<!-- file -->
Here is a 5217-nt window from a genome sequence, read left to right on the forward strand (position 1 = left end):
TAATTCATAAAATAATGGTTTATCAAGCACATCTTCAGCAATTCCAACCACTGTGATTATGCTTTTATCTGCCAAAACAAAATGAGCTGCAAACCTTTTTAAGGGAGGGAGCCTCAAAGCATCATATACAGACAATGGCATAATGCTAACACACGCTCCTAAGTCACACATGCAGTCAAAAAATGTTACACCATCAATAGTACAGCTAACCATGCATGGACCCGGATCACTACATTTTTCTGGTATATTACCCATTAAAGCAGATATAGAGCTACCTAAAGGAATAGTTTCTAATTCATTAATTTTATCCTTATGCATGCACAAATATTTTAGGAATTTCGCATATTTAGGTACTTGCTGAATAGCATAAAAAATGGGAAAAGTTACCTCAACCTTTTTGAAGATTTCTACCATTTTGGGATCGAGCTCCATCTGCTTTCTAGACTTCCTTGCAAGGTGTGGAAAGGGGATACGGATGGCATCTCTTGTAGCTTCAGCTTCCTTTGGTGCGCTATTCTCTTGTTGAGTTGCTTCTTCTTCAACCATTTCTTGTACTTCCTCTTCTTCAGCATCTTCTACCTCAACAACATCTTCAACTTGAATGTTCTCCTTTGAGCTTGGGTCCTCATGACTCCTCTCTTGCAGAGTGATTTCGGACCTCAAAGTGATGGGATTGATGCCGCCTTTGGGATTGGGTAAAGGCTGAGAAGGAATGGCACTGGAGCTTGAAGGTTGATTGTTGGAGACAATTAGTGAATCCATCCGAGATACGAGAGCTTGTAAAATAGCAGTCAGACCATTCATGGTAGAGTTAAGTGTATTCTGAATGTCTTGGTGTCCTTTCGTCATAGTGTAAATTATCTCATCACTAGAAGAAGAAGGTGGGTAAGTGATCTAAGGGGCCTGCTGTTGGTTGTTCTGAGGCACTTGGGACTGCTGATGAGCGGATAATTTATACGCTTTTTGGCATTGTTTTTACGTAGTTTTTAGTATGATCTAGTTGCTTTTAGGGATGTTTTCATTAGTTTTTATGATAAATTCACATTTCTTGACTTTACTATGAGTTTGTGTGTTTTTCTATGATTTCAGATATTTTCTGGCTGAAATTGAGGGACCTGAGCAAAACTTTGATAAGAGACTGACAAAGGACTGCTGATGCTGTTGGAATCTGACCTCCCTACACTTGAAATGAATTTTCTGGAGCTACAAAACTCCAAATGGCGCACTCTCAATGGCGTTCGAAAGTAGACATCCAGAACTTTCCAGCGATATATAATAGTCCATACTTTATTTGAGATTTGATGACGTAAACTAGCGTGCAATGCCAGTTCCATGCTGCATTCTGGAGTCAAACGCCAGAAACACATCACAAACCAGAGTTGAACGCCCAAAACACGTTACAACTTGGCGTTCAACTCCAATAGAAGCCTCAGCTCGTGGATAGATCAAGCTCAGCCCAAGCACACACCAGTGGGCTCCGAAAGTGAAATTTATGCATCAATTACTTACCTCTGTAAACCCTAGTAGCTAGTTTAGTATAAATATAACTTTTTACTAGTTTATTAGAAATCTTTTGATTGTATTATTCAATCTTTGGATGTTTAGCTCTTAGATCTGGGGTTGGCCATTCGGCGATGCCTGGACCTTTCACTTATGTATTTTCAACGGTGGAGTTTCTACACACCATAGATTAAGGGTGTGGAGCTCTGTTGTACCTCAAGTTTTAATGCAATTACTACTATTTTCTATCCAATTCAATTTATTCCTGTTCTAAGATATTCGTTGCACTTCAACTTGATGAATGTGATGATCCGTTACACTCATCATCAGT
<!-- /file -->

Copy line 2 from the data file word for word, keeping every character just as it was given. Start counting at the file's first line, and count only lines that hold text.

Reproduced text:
TAATTCATAAAATAATGGTTTATCAAGCACATCTTCAGCAATTCCAACCACTGTGATTATGCTTTTATCTGCCAAAACAAAATGAGCTGCAAACCTTTTTAAGGGAGGGAGCCTCAAAGCATCATATACAGACAATGGCATAATGCTAACACACGCTCCTAAGTCACACATGCAGTCAAAAAATGTTACACCATCAATAGTACAGCTAACCATGCATGGACCCGGATCACTACATTTTTCTGGTATATTACCCATTAAAGCAGATATAGAGCTACCTAAAGGAATAGTTTCTAATTCATTAATTTTATCCTTATGCATGCACAAATATTTTAGGAATTTCGCATATTTAGGTACTTGCTGAATAGCATAAAAAATGGGAAAAGTTACCTCAACCTTTTTGAAGATTTCTACCATTTTGGGATCGAGCTCCATCTGCTTTCTAGACTTCCTTGCAAGGTGTGGAAAGGGGATACGGATGGCATCTCTTGTAGCTTCAGCTTCCTTTGGTGCGCTATTCTCTTGTTGAGTTGCTTCTTCTTCAACCATTTCTTGTACTTCCTCTTCTTCAGCATCTTCTACCTCAACAACATCTTCAACTTGAATGTTCTCCTTTGAGCTTGGGTCCTCATGACTCCTCTCTTGCAGAGTGATTTCGGACCTCAAAGTGATGGGATTGATGCCGCCTTTGGGATTGGGTAAAGGCTGAGAAGGAATGGCACTGGAGCTTGAAGGTTGATTGTTGGAGACAATTAGTGAATCCATCCGAGATACGAGAGCTTGTAAAATAGCAGTCAGACCATTCATGGTAGAGTTAAGTGTATTCTGAATGTCTTGGTGTCCTTTCGTCATAGTGTAAATTATCTCATCACTAGAAGAAGAAGGTGGGTAAGTGATCTAAGGGGCCTGCTGTTGGTTGTTCTGAGGCACTTGGGACTGCTGATGAGCGGATAATTTATACGCTTTTTGGCATTGTTTTTACGTAGTTTTTAGTATGATCTAGTTGCTTTTAGGGATGTTTTCATTAGTTTTTATGATAAATTCACATTTCTTGACTTTACTATGAGTTTGTGTGTTTTTCTATGATTTCAGATATTTTCTGGCTGAAATTGAGGGACCTGAGCAAAACTTTGATAAGAGACTGACAAAGGACTGCTGATGCTGTTGGAATCTGACCTCCCTACACTTGAAATGAATTTTCTGGAGCTACAAAACTCCAAATGGCGCACTCTCAATGGCGTTCGAAAGTAGACATCCAGAACTTTCCAGCGATATATAATAGTCCATACTTTATTTGAGATTTGATGACGTAAACTAGCGTGCAATGCCAGTTCCATGCTGCATTCTGGAGTCAAACGCCAGAAACACATCACAAACCAGAGTTGAACGCCCAAAACACGTTACAACTTGGCGTTCAACTCCAATAGAAGCCTCAGCTCGTGGATAGATCAAGCTCAGCCCAAGCACACACCAGTGGGCTCCGAAAGTGAAATTTATGCATCAATTACTTACCTCTGTAAACCCTAGTAGCTAGTTTAGTATAAATATAACTTTTTACTAGTTTATTAGAAATCTTTTGATTGTATTATTCAATCTTTGGATGTTTAGCTCTTAGATCTGGGGTTGGCCATTCGGCGATGCCTGGACCTTTCACTTATGTATTTTCAACGGTGGAGTTTCTACACACCATAGATTAAGGGTGTGGAGCTCTGTTGTACCTCAAGTTTTAATGCAATTACTACTATTTTCTATCCAATTCAATTTATTCCTGTTCTAAGATATTCGTTGCACTTCAACTTGATGAATGTGATGATCCGTTACACTCATCATCAGT